While that sounds nice, it’s easy to say. We’ll have to see what Microsoft actually does going forward.

What Happened to the October 2018 Update?

If you haven’t been keeping track, Windows 10’s October 2018 Update was a nightmare for Microsoft. The update was originally released on October 2. Microsoft skipped the normal “Release Preview” testing ring to release the new software during a press event. If you clicked “Check for Updates” in the first few days, your PC installed the half-baked update and is still running it.

After reports of the update deleting peoples’ files in some situations, Microsoft pulled the update. Another data loss bug was found, this one related to zip files. There were also other bugs that led to blue screens with certain device drivers, antivirus software, and virtualization tools. Microsoft patched all those problems. But, if you installed the October 2018 Update when it was available, you haven’t been getting those fixes as they were released. That’s absurd.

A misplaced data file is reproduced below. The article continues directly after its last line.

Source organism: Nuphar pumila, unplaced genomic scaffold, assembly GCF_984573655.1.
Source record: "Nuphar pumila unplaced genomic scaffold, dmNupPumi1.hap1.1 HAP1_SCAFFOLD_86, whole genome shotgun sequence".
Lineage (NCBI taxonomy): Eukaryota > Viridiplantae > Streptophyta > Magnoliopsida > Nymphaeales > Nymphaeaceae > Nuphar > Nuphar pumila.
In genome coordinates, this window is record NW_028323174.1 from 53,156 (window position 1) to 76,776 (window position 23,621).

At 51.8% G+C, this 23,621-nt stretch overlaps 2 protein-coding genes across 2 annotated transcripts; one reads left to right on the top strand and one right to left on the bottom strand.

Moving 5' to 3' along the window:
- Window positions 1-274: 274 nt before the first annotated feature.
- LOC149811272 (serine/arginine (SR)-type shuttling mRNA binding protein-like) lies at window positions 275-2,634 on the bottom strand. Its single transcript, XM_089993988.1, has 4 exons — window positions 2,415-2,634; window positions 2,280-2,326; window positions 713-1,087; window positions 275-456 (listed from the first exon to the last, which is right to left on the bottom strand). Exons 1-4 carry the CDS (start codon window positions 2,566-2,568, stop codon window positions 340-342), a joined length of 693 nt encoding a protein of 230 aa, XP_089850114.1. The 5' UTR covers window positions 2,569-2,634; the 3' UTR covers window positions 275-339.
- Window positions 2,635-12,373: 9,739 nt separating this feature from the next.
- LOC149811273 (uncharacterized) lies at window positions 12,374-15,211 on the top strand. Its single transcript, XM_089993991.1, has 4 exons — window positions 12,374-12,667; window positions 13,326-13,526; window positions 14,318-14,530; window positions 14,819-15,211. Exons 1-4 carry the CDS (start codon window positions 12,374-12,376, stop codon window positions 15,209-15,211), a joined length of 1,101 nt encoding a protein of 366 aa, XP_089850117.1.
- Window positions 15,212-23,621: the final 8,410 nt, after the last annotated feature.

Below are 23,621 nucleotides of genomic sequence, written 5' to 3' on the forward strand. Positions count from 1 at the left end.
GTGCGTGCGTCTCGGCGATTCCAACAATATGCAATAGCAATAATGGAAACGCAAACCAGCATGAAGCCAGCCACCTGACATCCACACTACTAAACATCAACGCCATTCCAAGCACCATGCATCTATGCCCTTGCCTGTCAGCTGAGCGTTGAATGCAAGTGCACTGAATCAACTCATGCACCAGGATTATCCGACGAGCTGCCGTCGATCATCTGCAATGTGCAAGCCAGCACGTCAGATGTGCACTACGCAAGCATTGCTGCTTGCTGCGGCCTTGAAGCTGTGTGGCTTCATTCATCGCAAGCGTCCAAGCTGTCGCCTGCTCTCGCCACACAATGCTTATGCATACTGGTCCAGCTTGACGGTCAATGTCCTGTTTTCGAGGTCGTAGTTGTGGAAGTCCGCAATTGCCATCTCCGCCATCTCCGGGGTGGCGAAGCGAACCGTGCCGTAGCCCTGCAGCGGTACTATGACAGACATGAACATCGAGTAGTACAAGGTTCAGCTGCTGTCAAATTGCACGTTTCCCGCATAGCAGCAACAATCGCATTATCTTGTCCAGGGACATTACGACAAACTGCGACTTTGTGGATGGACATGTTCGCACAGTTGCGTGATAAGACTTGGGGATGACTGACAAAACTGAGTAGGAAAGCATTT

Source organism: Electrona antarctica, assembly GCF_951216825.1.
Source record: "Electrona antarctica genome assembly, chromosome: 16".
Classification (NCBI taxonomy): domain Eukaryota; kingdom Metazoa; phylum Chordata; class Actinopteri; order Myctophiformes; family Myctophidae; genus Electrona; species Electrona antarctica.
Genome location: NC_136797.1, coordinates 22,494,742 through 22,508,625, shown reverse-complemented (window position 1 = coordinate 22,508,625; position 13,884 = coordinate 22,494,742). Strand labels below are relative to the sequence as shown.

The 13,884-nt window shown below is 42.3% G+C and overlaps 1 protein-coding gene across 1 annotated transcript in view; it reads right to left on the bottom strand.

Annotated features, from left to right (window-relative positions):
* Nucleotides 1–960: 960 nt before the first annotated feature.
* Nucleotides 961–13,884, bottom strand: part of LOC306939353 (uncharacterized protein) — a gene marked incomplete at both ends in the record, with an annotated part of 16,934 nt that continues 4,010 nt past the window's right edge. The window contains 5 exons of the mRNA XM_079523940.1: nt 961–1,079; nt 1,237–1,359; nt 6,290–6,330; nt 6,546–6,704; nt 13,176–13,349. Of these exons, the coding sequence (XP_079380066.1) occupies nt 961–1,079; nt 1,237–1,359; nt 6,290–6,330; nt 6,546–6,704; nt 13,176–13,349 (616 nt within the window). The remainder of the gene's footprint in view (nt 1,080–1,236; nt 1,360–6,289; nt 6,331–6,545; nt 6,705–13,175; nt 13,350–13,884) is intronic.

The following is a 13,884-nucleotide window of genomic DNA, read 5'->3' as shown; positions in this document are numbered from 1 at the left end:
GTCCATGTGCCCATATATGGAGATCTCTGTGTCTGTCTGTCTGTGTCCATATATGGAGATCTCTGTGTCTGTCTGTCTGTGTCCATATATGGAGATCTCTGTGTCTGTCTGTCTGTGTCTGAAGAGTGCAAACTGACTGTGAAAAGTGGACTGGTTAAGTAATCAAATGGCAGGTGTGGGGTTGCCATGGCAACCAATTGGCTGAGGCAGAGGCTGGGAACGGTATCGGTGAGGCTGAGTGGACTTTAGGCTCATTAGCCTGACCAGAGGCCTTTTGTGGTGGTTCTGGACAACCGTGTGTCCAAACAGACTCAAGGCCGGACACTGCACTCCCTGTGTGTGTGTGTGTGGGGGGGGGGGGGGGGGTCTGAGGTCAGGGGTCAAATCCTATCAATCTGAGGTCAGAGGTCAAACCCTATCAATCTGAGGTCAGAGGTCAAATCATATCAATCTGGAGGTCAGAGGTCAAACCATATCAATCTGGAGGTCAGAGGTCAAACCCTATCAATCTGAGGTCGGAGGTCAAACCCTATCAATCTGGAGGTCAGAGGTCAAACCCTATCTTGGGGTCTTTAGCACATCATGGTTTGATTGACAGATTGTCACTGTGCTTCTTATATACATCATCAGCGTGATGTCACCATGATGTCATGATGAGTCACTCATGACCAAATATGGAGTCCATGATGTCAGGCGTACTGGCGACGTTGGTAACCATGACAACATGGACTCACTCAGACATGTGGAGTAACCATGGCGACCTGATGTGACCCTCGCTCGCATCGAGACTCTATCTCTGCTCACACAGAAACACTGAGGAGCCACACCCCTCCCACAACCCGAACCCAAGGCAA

Since then, ARM PCs have shipped with the old April 2018 Update version of Windows 10—which they weren’t tested for. The October 2018 Update also enables real-time ray tracing for people with NVIDIA RTX 20-series GPUs in games like Battlefield V, which comes out on November 15.

Worse yet, though the whole process, Microsoft absolutely refused to communicate with its customers. It’s been weeks since we last heard anything about the October 2018 Update. Instead, Microsoft keeps talking about the next update, codenamed 19H1 and expected for release around April 2019.

Microsoft employees involved with Windows development who are normally publicly chatty wouldn’t say anything. They refused to give specifics when we contacted them. If Microsoft wants to be more transparent, wouldn’t it have been easy to start communicating a few days ago?

What’s New in the October 2018 Update?